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Review: Alfa Romeo 4C’s faults make for endearing ride

Larry Printz
Tribune News Service

Want to buy a new car that’s both exclusive and a bargain?

To create the ultra-lightweight architecture needed for maximum performance and dynamic efficiency, Alfa Romeo 4C engineers looked to Formula 1 and only the most advanced supercars for state-of-the-art materials. The result is a monocoque made entirely of carbon fiber that delivers extraordinary stiffness and strength.

Alfa Romeo has your answer: the 4C Spider.

Where else can you buy a mid-engine, rear-wheel drive sports car built with a carbon fiber monocoque tub for less than six figures? And, oh yeah, it’s powered by a direct-injected, intercooled, turbocharged 1.7-liter four-cylinder engine that’s paired to a six-speed dual-clutch transmission.

Weighing less than 2,500 pounds, this little roadster scoots to 60 mph in 4.1 seconds. And it certainly sounds fast, with its evil snarl barking and rasping its evil intent. The problem is there’s no way to calm it, which can be a nuisance to your neighbors when you’re leaving your cul-de-sac at 6 a.m. Just remember, you were warned.

Available as a coupe or convertible, the Alfa Romeo 4C was not bred to be boring.

It also looks unlike most cars on the road. It’s not some overfed, bulky suburban crossover. Nor is it some sleek sedan trying its best to look sporty rather than the sedate slug that it is. Instead, the 4C looks exotic and it is.

The Spider was not bred to be boring. It is a performance machine, one that’s filled with issues that turn off the majority of car buyers.

For openers, just try getting into the car. It’s low. And while falling into the seat is the easy part, getting out is much trickier, especially for those with long legs. Once inside, you’re greeted by firmly bolstered-but-flat bucket seats sheathed in beautiful leather. The instrument panel is as well, although the plastics used are surprisingly flimsy. It’s too easy to activate the turn signal when all you want to do is turn on the high beams.

At the front of the center console are four transmission buttons: first gear, neutral, reverse and one for switching between automatic and manual mode. There is no park gear; just put the car in neutral and set the enormous parking brake lever. There are also two cup holders that are best used for holding smaller items as there is no glove box, only a small cubby near the driver’s right shoulder.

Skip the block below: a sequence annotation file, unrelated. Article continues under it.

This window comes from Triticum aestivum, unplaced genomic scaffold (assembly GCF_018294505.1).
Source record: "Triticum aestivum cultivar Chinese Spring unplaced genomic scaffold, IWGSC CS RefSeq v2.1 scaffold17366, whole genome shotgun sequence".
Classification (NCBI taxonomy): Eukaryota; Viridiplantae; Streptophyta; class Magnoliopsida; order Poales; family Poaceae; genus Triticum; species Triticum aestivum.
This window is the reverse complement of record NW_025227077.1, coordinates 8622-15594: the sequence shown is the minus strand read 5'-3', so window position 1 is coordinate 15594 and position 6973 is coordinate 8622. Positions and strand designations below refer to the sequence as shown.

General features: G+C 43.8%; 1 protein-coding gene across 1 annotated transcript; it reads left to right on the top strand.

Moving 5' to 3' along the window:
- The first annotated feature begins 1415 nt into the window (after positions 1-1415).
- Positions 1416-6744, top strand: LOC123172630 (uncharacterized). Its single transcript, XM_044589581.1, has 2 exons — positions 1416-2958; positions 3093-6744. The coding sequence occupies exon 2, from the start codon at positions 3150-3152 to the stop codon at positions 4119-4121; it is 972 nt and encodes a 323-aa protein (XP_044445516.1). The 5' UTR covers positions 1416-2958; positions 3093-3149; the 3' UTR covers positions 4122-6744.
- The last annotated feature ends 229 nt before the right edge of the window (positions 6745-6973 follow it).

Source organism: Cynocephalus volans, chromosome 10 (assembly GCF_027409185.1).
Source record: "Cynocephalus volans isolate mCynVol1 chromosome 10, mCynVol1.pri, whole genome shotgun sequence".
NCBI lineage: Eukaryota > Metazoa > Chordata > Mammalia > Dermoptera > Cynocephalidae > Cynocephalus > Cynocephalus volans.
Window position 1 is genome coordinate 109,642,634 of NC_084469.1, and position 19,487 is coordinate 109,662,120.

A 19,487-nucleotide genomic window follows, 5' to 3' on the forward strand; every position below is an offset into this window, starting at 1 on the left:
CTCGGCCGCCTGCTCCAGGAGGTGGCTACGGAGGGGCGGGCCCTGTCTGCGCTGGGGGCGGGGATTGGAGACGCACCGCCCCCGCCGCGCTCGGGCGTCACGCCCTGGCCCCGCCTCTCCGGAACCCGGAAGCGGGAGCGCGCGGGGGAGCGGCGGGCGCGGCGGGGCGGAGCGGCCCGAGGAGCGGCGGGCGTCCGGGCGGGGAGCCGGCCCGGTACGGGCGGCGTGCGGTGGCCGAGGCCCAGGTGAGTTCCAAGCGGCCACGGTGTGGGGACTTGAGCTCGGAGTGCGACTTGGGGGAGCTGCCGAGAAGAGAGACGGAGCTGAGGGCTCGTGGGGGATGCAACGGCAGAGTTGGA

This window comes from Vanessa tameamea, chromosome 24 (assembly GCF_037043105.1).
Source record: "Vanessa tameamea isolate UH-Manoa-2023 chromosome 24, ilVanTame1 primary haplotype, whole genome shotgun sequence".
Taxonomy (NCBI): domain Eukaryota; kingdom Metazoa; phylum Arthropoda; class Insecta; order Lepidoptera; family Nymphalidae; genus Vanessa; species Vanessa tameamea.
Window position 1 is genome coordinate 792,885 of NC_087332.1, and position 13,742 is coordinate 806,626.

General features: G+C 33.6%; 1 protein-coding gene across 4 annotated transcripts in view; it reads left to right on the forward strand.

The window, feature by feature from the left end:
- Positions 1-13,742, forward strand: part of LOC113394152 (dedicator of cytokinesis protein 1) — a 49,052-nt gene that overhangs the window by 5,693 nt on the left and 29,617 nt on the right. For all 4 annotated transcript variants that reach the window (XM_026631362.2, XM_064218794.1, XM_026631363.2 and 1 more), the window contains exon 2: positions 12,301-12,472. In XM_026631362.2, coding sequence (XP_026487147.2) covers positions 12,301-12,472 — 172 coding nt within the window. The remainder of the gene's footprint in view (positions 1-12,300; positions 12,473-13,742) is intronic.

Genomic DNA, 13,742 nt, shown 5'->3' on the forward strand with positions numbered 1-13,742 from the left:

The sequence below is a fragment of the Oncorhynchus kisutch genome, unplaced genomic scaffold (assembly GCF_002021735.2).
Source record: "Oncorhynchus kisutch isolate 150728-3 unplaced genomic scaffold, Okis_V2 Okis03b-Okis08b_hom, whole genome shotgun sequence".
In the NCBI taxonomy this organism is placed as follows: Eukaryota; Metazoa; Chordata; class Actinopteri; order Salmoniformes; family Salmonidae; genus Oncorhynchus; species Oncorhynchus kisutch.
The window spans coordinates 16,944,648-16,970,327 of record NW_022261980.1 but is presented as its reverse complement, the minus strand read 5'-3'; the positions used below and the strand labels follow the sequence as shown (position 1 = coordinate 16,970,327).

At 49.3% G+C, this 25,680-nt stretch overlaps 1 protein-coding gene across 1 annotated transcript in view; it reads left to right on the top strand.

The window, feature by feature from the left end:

You’ll find other things absent as well. There’s no automatic climate control, or infotainment screen with navigation, or cruise control, or driver assistance electronic safety nannies, or rear backup camera, or power seats, or power steering.

Yes, you read that right: no power steering. This makes maneuvering the car either excessively challenging or the best upper body workout you’ll get outside of a gym. The trick, of course, is to get the car rolling before you gave to turn the wheel.

The 4C is driven by an all-aluminum 1750 cc turbocharged and intercooled engine with dual (intake and exhaust) continuous variable-valve timing (VVT) that delivers 237 horsepower.

The 4C Spider also lacks a muffler, and its cabin lacks carpet or any other form or sound insulation, ensuring you won’t hear the Alpine sound system. It’s just as well. It doesn’t sound very good anyway and features impossibly Lilliputian buttons and a USB connector that loosely dangles down from under the instrument panel.

This may sound dreadful, but it’s the 4C’s imperfections that make it so endearing.

This welterweight is one big mess of hysterically fun immediacy, with razor quick steering, a torquey powerplant and short gear ratios that burp out the shifts instantaneously. Clearly this is a car that demands driver involvement. Its suspension — double-wishbones up front with rear struts and a rear aluminum subframe — keep the car flat in corners, although it will wander off on it own as it follows a crowned road surface. This might call for some corrective measures, but it merely adds to the joy of driving this alert, alive sports car. Similarly, the brakes require some heft to actuate and pedal travel is short, but they work splendidly.

Working less splendidly was the soft top, which leaked a massive flow of air through the header, making the cabin that much noisier while proving the effectiveness of the climate control system.

The 4C’s instrument panel is sheathed in beautiful leather.

The snug driving pit amplifies every sensation, making you feel as if you’re strapping on a car and readying to take off. And in fact, you are.

It’s relatively easy to find a sports car that’s safely sanitized of sensations, polished to an illusionary sheen of performance. What’s harder is to find one that truly tests and challenges the driver, drawing them into the act of driving while delivering an experience that reminds you of why you enjoying driving cars in the first place. It frees your mind and spirit, rendering that psychiatrist you visit unnecessary.

Available as a coupe or convertible, the Alfa Romeo 4C is not just a car, it’s therapy, and way less expensive than a lifetime of medical bills, not to mention a lot more fun.

Alfa Romeo 4C Spider

Base prices: $55,900-$65,900

Engines: 1.7-liter turbocharged four-cylinder

Horsepower: 237

Torque: 258 pound-feet

Fuel type: Premium

EPA fuel economy (city/highway): 24 mpg/34 mpg

Wheelbase: 93.7 inches

Length: 157 inches

Cargo capacity: 3.7 cubic feet

Curb weight: 2,465-2,487 pounds